CLEVELAND -- Do we live in a world where, when we see a crime, instead of doing something about it we take a video or picture?
Police say that, while that may be the case, the picture may help crack open a crime.
We've blurred the photo that started the firestorm which shows a young woman against the window of a bank in Athens.
A man kneels in front of her, his hand on or near her mid-section. Along with the person taking the photo, there is at least one other bystander visible.
Police say taking the photo, and not jumping in to help, is a double edged sword.
"You could view that picture and certainly suggest that a sexual assault took place. You could also suggest other things."
Police say the photos and a video that were posted on social media are equal parts offensive and essential.
"While it certainly to the lay person would appear to be despicable that they're posting this information, it also assisted us in our investigation. So a real double-edged sword."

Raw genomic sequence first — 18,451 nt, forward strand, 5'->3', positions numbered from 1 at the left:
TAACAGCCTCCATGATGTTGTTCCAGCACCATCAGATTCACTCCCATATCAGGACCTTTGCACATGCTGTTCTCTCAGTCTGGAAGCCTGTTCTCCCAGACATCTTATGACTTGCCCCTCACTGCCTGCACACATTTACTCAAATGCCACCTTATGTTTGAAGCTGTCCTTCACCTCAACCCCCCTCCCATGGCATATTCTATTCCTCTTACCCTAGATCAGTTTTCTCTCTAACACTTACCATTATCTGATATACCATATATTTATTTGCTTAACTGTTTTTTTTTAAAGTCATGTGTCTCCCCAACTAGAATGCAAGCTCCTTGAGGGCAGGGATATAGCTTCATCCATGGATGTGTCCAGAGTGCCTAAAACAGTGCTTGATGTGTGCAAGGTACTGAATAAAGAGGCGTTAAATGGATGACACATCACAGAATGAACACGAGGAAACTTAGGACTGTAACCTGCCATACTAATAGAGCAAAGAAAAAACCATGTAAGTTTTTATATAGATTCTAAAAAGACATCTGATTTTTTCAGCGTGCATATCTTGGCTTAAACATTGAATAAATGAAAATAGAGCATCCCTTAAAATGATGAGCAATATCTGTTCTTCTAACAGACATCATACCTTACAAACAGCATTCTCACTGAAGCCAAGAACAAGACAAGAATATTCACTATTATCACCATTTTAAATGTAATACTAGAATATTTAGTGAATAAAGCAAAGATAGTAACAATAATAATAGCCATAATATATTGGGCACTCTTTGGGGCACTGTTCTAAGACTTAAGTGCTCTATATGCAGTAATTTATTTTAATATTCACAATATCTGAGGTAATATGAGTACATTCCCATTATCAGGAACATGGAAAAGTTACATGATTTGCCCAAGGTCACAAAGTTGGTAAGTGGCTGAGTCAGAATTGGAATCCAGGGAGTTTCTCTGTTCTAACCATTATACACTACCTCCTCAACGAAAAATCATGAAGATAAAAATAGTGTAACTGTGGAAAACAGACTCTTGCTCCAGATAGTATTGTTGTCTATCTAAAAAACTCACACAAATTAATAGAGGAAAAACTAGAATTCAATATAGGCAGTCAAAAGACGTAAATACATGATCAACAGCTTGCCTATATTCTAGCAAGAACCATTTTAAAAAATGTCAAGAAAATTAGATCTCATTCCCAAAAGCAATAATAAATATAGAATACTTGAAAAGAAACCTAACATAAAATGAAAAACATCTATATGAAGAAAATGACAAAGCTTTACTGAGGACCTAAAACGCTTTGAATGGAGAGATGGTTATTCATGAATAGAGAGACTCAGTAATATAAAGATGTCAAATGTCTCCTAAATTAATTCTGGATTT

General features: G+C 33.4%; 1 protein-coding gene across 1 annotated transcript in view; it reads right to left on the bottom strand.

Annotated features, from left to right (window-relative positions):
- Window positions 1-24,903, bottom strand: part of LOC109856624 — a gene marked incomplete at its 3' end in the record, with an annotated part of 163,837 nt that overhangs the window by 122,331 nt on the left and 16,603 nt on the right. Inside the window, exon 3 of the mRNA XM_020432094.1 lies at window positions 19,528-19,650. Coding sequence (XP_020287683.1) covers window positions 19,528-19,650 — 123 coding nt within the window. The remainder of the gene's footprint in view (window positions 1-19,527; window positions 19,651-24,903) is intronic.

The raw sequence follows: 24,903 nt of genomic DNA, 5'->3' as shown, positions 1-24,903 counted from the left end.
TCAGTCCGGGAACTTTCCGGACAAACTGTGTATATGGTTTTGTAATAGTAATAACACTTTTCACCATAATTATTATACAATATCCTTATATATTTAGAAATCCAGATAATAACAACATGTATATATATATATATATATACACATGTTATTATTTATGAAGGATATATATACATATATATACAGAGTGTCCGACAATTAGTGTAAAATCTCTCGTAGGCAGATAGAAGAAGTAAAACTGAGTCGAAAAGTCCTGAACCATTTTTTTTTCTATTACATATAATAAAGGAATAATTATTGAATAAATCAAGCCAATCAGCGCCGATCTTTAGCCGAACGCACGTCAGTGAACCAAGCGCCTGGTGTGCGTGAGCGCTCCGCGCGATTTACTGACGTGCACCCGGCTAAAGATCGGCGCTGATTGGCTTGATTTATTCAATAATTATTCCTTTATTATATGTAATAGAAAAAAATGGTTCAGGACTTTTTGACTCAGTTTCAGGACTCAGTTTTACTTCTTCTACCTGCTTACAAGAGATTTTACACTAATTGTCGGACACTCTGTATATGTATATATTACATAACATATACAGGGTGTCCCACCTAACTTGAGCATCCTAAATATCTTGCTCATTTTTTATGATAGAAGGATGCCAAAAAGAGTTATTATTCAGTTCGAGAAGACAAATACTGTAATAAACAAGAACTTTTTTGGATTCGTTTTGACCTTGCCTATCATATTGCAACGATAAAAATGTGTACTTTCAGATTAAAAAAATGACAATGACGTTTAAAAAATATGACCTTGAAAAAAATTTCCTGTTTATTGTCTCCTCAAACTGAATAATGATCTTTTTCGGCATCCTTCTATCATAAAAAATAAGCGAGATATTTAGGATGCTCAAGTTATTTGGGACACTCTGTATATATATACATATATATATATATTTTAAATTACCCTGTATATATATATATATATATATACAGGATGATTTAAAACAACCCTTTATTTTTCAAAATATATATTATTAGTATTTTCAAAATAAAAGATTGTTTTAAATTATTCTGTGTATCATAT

But Ohio University senior Allie Erwin sees no gray area here.
"Our first instinct as a community was not to intervene and help this woman, but to post it on social media, and make a mockery of probably the most traumatic experience of her life."
She is not alone.
Social media erupted with commentary on the posts. But investigators are urging the public not to rush to judgement. They have not yet located those who witnessed and posted about the incident, and fear public backlash may keep them from coming forward.
"The community at-large views this as they watched and witnessed a sexual assault occurring, and did nothing but watch," said Pyle.
But the flip side of that is that they may not have realized what they were witnessing.
"All that needed to happen was to say, 'Hey, are you alright, Is this what you want to be happening?' But she obviously wasn't OK with what happened. It was rape. She reported it to the police as rape."